Compromises? Aren’t compromises, or evaluating costs versus benefits within a specific business context a normal course of business dealings? Yes, compromises are a normal part of the business day, they are more than likely dealt with as balancing an ideal course of action against organizational and economic realities. So is BYOD good or bad?
BYOD is good. It gives IT a chance to engage the business to discuss costs, service levels and security. It gives the business the chance to spend less as it allows users more control over devices brought to a corporate environment. It creates an urgency to create a more dynamic governance model – not one where policies and service agreements are set in stone for 5 years, but one where needs and capabilities are discussed on a more frequent basis, with smaller but almost continual adaptations to policy instead of only large changes implemented very infrequently.
Leadership and managing conflicting priorities? Perhaps true leadership anticipates priority conflicts at the time of strategy formulation. When strategic imperatives are at odds, this should be apparent to leadership at the time the strategies are articulated. How about a rule of the roads that establishes a true precedence order in case things aren’t clear cut when the strategy formulators aren’t around. Ok, ok, so things will never be this clean in real life. Effective prioritization is then dependent on extensive communication of strategies and the broadest knowledge of priorities by all constituencies so that at every fork in the road i.e. decision point, the most appropriate decision can be made.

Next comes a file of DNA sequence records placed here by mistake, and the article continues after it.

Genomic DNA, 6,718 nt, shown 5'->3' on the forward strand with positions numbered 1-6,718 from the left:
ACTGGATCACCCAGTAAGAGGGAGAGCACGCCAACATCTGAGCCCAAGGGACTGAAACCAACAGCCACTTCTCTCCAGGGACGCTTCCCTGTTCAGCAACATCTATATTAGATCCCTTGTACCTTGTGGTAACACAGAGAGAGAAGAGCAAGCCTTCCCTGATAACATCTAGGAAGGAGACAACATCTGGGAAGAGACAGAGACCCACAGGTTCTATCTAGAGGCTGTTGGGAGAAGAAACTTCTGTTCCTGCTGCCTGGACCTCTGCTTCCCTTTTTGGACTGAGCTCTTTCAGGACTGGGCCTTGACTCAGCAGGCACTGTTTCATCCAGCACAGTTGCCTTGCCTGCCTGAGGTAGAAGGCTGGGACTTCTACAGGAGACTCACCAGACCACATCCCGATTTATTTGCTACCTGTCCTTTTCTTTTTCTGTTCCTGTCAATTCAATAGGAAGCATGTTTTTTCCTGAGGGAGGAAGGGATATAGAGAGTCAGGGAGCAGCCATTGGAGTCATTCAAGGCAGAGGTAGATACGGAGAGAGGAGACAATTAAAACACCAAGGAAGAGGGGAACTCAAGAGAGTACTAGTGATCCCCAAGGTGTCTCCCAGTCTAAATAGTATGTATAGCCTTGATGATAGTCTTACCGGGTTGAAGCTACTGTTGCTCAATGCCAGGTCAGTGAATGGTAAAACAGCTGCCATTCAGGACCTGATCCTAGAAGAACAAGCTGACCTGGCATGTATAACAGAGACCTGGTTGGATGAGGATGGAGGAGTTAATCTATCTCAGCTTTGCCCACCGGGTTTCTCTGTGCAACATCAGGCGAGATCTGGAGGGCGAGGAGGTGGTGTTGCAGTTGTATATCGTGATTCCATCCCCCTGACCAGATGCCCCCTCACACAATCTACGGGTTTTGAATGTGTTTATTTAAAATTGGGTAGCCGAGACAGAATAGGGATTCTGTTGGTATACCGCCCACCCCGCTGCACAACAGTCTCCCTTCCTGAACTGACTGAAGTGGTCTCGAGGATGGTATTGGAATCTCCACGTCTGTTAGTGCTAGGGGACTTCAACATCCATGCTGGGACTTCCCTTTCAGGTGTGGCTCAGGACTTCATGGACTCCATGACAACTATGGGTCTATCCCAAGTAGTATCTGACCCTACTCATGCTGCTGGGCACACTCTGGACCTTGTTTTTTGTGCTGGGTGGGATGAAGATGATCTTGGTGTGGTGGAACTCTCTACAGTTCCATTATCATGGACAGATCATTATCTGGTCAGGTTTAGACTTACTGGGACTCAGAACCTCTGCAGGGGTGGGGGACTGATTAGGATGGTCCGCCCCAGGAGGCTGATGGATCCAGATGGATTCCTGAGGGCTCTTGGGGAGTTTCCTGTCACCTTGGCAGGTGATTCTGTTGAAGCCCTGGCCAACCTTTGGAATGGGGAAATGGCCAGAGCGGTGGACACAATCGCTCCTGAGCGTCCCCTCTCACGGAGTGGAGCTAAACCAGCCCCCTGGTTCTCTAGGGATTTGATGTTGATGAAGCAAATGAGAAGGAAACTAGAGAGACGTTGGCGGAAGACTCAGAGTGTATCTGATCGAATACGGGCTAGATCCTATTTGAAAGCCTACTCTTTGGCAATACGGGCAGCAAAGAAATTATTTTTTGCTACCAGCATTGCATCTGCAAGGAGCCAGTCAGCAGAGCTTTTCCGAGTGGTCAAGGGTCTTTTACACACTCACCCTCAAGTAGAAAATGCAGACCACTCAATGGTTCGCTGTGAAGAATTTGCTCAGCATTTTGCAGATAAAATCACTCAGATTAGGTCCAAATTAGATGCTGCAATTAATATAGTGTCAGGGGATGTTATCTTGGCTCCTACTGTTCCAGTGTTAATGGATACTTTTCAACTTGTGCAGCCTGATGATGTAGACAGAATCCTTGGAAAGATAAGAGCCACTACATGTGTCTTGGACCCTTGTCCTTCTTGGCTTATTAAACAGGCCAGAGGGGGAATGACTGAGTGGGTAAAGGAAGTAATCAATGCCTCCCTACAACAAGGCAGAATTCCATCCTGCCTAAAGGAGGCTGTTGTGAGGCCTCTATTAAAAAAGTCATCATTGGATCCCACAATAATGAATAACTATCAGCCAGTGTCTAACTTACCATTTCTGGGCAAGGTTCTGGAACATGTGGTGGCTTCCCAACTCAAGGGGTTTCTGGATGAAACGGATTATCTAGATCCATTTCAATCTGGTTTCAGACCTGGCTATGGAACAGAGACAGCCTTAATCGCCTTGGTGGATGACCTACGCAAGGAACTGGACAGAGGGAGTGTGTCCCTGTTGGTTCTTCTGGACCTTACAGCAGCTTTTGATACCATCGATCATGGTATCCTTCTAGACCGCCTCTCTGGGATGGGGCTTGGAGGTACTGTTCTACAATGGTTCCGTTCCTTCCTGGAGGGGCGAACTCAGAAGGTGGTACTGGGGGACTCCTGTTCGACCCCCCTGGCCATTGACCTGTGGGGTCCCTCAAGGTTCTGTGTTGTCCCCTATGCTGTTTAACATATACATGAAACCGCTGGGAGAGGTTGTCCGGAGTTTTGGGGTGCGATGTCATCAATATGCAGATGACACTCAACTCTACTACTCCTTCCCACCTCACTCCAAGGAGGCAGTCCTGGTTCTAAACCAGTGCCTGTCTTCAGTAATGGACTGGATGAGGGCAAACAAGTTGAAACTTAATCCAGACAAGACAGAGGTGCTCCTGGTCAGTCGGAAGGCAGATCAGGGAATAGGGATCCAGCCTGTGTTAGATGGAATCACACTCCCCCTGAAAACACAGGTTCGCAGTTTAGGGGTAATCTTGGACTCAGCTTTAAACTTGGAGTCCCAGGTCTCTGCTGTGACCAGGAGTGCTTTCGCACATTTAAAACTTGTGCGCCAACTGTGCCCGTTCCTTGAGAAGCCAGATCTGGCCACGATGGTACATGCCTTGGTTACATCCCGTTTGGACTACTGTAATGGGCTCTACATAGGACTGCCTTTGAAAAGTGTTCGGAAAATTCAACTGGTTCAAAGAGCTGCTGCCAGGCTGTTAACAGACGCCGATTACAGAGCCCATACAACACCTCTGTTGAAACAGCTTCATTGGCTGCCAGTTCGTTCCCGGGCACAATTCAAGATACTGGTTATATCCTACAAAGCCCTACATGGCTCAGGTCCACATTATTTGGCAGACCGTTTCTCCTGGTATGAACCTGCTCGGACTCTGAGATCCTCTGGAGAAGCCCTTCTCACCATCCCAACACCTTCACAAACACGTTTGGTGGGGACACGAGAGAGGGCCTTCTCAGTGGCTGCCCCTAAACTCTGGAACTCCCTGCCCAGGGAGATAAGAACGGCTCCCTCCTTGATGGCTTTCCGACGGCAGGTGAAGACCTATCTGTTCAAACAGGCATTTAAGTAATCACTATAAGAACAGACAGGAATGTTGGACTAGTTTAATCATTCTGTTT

What to learn, what to learn? With Kodak’s bankruptcy filing, a large number of articles have been written about the root cause of Kodak’s failure – the failure to embrace a fundamental change in the photographic market from analog (film) to digital (jpg). What is more very interesting and imminent, is the demise of a large number of other industries whose fundamentals lie in niche areas that are now being encroached on by general purpose devices. Take a general purpose tablet computing device; add a GPS chip, a 3-axis gyroscope, an accelerometer, a forward and rear facing lens and some unifying software (all in an Apple iPad) and hundreds of other niche devices can become obsolete. With an 8 megapixel camera in everyone’s tablet or smartphone, why buy a point and shoot camera? With a GPS chip in every tablet, why buy a special purpose navigation device? With the ability to take HD video, why buy a video camera? With near field communication (not yet in an Apple iPad), wallets become obsolete since credit cards are not needed and cash will truly become inconvenient. What to learn, what to learn? If your industry can become cannibalized by the inclusion of a $5 solid state chip in a general purpose tablet (and some very clever software), get out in front of that curve now.